Image: Punch Magazine
In 1906 the British satirical magazine Punch published a series of cartoons entitled “Forecasts for 1907.” One of them featured two nattily dressed Edwardians sitting beneath a tree in London’s Hyde Park, with telegraph machines on each of their laps. They face away from one another, their attention wholly absorbed by the devices. “These two figures are not communicating with one another,” the caption reads. “The lady is receiving an amatory message, and the gentleman some racing results.”
It’s impossible to see that cartoon without calling to mind contemporary photos of people glued to their cellphones as they walk across the campus or sit around the dinner table. Usually those photos are accompanied by ironic commentary on how people today “are not communicating with one another” because they are so absorbed by their glowing screens.
The deeper concern that animates such images — whether from 1906 or 2020 — is that our personal devices are eroding our ability to pay attention: to one another, to our work and study, and to the world around us. We seem to believe that at one time in human history, we lived in a state of prelapsarian attentional grace, in which we could spend long hours engaged in deep conversation or focused on a single task. Then new technologies came along and turned us into shallow creatures who grasp continuously for novelty and stimulation.
But the most cursory review of the history of distraction shows there never was such an attentional Garden of Eden. Complaints about our distractible minds began at least as far back as antiquity, and have been piling up ever since.
“People who are passionately devoted to the flute,” wrote Aristotle more than 2,300 years ago in Ethics, “are unable to pay attention to arguments if they hear someone playing a flute, since they enjoy the flute-playing more than the activity that presently occupies them.” Aristotle notes here how easily we can be diverted from a challenging task into one we find more pleasurable.
Two millennia later, the English poet and clergyman John Donne went a step further to point out that even things with no connection to pleasure — such as random noises or intrusive thoughts — can distract our attention from our intended area of focus:
I throw myself downe in my Chamber, and call in, and invite God and his Angels thither; and when they are there, I neglect God and his Angels for the noise of a Flie, for the rattling of a Coach, for the whining of a doore … A memory of yesterday’s pleasures, a feare of tomorrows dangers, a straw under my knee, a noise in mine eare, a light in mine eye, an anything, a nothing, a fancy, a Chimera in my braine, troubles me in my prayer.
But my favorite distracted mind comes from a few centuries later, in the title character of E.M. Delafield’s 1930 novel The Provincial Lady in London, who offers this description of her efforts to pay attention to the proceedings of a literary conference:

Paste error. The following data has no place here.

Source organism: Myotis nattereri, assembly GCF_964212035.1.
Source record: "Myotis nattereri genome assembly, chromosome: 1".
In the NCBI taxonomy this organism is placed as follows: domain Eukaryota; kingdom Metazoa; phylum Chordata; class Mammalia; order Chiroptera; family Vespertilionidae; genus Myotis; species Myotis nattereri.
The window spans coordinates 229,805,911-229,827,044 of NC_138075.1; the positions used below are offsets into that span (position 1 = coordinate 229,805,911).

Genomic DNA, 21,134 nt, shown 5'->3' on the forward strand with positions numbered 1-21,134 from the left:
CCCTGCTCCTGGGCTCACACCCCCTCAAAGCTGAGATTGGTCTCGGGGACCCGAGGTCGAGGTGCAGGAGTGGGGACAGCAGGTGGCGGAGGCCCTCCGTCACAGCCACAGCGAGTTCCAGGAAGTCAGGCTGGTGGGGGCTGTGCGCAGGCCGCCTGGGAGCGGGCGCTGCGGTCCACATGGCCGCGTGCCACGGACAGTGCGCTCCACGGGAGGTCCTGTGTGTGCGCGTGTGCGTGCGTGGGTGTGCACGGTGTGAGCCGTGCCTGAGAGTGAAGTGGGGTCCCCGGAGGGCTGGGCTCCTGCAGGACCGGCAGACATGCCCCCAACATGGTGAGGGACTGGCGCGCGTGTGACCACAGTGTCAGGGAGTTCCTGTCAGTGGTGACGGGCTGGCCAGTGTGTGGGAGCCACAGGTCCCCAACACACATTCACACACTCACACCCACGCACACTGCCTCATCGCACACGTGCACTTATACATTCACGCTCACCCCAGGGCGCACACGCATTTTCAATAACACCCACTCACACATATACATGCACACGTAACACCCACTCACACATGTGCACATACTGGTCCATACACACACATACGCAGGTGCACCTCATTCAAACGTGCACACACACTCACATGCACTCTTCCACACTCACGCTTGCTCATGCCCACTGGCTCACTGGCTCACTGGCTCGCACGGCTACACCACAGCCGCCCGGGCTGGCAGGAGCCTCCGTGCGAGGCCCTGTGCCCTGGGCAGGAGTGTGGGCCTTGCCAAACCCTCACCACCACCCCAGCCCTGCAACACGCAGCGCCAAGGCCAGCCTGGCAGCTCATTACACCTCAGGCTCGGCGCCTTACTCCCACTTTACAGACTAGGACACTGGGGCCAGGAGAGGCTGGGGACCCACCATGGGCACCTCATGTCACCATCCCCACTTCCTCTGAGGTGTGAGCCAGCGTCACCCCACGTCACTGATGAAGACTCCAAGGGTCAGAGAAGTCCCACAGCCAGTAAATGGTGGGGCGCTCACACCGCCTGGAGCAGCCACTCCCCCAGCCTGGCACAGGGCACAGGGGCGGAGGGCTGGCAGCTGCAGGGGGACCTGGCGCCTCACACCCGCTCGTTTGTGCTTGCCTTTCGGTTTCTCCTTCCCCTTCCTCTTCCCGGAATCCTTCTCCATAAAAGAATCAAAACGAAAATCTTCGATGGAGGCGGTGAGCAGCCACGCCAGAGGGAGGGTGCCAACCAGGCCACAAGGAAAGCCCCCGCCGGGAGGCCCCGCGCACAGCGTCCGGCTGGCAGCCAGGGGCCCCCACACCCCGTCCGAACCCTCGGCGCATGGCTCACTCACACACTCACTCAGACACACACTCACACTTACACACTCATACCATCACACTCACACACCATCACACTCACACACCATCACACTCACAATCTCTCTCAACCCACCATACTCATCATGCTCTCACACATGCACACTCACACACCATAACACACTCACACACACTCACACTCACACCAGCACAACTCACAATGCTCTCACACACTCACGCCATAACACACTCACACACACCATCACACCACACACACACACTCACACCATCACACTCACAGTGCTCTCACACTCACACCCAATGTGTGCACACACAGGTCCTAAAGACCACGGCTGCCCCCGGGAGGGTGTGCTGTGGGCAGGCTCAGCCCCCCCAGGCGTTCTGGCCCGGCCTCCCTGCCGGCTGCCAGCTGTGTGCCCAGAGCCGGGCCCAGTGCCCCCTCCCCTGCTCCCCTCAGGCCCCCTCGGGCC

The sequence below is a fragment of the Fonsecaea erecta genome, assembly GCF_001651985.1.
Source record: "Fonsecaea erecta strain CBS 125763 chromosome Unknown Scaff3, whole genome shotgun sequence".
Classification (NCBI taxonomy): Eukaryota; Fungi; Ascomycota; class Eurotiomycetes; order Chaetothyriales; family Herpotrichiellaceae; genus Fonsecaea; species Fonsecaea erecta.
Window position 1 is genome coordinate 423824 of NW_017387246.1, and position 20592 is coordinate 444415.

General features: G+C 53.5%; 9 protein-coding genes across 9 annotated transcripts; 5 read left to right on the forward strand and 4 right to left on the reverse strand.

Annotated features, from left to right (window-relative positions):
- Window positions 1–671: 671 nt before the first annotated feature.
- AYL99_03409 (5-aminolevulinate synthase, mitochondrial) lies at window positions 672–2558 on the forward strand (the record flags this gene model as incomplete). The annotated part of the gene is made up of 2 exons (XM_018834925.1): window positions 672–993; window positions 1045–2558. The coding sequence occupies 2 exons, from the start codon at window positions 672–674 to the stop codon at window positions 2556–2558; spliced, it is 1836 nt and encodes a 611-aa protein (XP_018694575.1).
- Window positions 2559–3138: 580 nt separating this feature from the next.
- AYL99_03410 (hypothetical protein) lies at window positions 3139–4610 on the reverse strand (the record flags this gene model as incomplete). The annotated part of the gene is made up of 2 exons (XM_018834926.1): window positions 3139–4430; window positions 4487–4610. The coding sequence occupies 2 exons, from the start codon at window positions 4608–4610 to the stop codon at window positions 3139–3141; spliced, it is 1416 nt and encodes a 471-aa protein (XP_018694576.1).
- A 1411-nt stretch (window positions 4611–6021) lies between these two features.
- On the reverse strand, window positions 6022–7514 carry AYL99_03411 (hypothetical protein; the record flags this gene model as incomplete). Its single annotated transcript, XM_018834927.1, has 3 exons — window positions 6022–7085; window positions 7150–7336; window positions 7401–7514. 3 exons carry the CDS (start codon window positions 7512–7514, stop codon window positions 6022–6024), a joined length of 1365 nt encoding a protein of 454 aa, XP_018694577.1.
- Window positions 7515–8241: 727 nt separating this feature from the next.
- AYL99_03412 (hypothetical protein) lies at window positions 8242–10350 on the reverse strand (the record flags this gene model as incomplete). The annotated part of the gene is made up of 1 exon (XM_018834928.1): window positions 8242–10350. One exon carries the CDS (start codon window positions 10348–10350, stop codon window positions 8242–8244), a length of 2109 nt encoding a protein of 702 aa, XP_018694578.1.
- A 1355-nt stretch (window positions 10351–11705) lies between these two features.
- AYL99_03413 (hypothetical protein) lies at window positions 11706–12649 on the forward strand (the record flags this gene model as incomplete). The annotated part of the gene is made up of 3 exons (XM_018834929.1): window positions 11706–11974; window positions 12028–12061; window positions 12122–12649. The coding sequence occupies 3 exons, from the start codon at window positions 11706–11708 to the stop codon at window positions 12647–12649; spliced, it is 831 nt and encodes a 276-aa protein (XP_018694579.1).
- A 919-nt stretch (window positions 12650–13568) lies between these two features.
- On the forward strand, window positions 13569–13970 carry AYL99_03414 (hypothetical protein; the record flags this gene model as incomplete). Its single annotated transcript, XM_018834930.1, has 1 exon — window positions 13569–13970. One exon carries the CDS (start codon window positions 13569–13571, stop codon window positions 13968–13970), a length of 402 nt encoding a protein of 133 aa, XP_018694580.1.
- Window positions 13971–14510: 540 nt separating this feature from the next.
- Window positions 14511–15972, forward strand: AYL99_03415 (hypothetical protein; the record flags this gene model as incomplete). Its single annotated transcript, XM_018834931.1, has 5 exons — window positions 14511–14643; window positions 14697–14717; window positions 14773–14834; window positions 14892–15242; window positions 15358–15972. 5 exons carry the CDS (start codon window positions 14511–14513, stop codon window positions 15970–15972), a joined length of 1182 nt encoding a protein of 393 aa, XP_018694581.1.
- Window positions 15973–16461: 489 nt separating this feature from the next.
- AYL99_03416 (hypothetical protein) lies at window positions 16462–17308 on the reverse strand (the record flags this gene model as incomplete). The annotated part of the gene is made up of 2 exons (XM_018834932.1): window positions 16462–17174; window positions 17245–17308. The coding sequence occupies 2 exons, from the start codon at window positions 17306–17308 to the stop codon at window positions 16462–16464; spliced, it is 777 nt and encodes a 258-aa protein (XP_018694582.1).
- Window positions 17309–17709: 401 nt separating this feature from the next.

Literary Conference takes place in the morning. … Am sorry to find attention wandering on several occasions to entirely unrelated topics, such as Companionate Marriage, absence of radiators in Church at home, and difficulty in procuring ice. Make notes on back of visiting-card, in order to try and feel presence at Conference in any way justified. Find these again later, and discover that they refer to purchase of picture-postcards for Robin and Vicky, memorandum that blue evening dress requires a stitch before it can be worn again, and necessity for finding out whereabouts of Messrs. Thos. Cook & Son, in case I run short of money.
The human mind has always been troubled by the problem of distraction. It seems to besiege us from all sides. It can come in the form of pleasant diversions such as flute-playing (or checking Twitter), in the form of external intrusions like rattling coaches (or buzzing iPhones), or in the form of a mind worried about household responsibilities (or obsessed with a coming election).
What I find most striking in the descriptions of distractible minds — past and present — is the fact that they are laments: Not only have we always been distracted; we have always been unhappy about it. We want to listen to arguments, participate in conferences, and focus our thoughts in study or prayer, but our attention seems ever-inclined to diversion.
We might more easily reconcile ourselves to our distractible brains if we understood the positive benefits they have conferred on us in our long human history. For one thing, we learn from biologists and neuroscientists that a distractible brain has a role to play in survival. Most animals need a brain with dual powers: an ability to focus and an ability to remain alert and aware of their surroundings.